Want a way to help your employees while you're closing your business? One of the best gestures you can make is writing recommendation letters. Simple, to-the-point letters can be enormously helpful as they try to secure their next roles.
In this short guide, we’ll walk you through some key points to keep in mind to make the letters meaningful, personal, and relevant to the next stages of each person’s career.
What is a letter of recommendation?
A letter of recommendation is a document you create to explain what you know about your employee, why they excel in their current role, and which of their attributes will help them succeed in the future.
How do I write one?
Letters of recommendation tend to follow a specific format.
In paragraph 1, you'll explain who you are and how you know the person you’re recommending.
In the next paragraph, you'll describe the candidate’s strengths, detailing how you’ve seen them in action on the job and how you believe they can be applied to future roles.
Next, you'll share a story to elaborate on one or more of the strengths you mention.
Then, you'll summarize why the candidate would be a good fit for the opportunity they’re seeking.
Finally, you'll sign your name and provide your contact information for follow-up questions.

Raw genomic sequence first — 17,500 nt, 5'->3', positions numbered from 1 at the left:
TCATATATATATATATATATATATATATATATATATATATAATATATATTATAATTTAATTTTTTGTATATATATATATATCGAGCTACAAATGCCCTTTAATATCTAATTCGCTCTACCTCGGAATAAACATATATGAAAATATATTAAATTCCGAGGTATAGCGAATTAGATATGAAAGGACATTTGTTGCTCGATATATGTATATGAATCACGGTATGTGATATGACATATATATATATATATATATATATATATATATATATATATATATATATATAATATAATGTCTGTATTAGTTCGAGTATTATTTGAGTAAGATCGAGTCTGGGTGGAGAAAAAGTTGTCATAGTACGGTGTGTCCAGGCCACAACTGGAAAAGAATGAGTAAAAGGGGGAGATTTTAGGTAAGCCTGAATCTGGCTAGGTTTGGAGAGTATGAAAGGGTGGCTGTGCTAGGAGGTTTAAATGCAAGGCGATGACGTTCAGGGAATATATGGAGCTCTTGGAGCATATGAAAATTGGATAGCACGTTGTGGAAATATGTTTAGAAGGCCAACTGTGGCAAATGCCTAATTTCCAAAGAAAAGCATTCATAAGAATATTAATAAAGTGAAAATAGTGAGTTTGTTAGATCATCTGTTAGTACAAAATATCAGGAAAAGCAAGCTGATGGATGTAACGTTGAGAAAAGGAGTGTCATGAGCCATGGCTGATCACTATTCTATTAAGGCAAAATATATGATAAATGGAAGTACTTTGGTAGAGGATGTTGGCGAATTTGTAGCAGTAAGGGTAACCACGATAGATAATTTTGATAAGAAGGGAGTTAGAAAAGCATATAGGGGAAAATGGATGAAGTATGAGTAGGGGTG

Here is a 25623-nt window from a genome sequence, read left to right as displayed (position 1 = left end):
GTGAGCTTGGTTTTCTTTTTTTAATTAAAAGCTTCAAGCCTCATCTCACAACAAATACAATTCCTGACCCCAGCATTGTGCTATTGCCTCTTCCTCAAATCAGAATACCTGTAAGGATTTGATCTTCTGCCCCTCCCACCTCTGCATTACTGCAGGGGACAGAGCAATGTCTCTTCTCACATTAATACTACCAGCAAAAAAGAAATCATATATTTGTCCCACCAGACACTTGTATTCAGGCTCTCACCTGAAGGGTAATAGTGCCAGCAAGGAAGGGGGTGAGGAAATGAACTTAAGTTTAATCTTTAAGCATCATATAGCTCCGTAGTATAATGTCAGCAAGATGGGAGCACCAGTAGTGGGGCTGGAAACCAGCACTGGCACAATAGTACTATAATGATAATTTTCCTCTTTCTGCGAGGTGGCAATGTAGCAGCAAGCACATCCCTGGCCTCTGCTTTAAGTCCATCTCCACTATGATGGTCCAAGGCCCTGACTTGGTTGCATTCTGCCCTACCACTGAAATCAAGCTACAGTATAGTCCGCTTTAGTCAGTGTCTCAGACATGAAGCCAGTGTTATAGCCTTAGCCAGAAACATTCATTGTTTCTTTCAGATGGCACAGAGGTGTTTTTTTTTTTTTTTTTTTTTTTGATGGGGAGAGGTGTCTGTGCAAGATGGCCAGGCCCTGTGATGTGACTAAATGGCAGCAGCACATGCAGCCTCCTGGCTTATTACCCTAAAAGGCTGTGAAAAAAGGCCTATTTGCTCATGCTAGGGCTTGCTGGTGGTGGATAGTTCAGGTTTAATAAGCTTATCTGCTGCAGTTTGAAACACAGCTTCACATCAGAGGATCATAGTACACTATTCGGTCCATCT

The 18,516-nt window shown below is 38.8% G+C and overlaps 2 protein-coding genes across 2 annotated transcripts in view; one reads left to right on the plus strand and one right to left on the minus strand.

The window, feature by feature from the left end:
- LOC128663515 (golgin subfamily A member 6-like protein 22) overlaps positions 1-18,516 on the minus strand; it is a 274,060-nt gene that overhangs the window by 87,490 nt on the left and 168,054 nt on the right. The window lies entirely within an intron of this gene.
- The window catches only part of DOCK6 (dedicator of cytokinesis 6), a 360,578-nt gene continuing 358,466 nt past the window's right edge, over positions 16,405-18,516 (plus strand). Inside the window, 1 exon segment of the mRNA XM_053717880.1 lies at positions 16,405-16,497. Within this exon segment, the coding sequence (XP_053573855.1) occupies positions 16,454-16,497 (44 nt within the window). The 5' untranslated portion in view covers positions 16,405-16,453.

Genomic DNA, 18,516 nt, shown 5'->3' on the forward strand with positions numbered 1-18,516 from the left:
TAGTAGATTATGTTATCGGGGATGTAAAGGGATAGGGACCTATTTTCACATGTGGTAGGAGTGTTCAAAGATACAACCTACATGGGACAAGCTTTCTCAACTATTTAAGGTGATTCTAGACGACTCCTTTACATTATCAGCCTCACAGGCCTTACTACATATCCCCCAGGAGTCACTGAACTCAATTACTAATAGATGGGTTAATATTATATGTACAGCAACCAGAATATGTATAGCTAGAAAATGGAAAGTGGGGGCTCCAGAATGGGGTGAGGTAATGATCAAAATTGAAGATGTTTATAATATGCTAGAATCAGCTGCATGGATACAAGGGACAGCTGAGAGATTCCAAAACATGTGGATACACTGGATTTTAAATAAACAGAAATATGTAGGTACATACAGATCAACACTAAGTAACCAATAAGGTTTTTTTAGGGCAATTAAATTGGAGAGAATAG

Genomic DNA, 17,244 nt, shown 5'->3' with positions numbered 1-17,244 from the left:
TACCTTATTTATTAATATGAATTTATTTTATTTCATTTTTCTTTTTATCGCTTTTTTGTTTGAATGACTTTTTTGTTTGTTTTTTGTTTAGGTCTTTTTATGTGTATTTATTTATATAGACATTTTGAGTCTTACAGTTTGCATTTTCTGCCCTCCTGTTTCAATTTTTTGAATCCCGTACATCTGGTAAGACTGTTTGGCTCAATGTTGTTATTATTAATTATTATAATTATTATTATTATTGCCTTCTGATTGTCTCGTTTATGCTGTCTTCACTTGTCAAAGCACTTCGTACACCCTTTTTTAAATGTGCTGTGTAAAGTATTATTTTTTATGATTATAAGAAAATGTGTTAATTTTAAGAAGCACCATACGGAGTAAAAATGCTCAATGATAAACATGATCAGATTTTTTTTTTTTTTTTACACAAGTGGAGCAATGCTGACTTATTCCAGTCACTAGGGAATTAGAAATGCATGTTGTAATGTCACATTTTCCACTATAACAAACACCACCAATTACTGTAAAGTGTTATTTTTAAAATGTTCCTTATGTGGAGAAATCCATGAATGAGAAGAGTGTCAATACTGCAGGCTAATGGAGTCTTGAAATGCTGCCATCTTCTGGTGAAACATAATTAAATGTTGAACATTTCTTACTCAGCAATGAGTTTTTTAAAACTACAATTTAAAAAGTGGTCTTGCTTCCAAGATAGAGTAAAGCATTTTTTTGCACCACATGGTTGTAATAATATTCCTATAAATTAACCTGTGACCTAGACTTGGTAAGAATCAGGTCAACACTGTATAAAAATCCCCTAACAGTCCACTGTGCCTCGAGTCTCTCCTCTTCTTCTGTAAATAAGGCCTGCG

You can use this simple format to draft a winning recommendation letter. Or, try using one of these free templates to simplify this task:
- Indeed.com provides a free Word document you can use to write compelling recommendation letters.
- Workable offers a free, readymade template you can easily customize to recommend your employees to new roles.
- Microsoft 365 has a free, downloadable template with sample text to make writing recommendation letters a snap.
What can I do to make my recommendation letters stand out?
Keep the following tips in mind as you write your recommendation letters:
- Be honest, but try to stay focused on the best attributes of your employees.
- Talk about attributes other companies will likely value.
- Be sure to qualify the strengths you mention by giving examples or sharing metrics that validate your claims.
- Keep a positive, enthusiastic tone.
- Proofread your letter to ensure it’s free from typing and grammatical errors.
|You might consider writing a recommendation on your employees' LinkedIn pages in addition to (or, sometimes, instead of) writing a letter. Visit LinkedIn.com to get started.|
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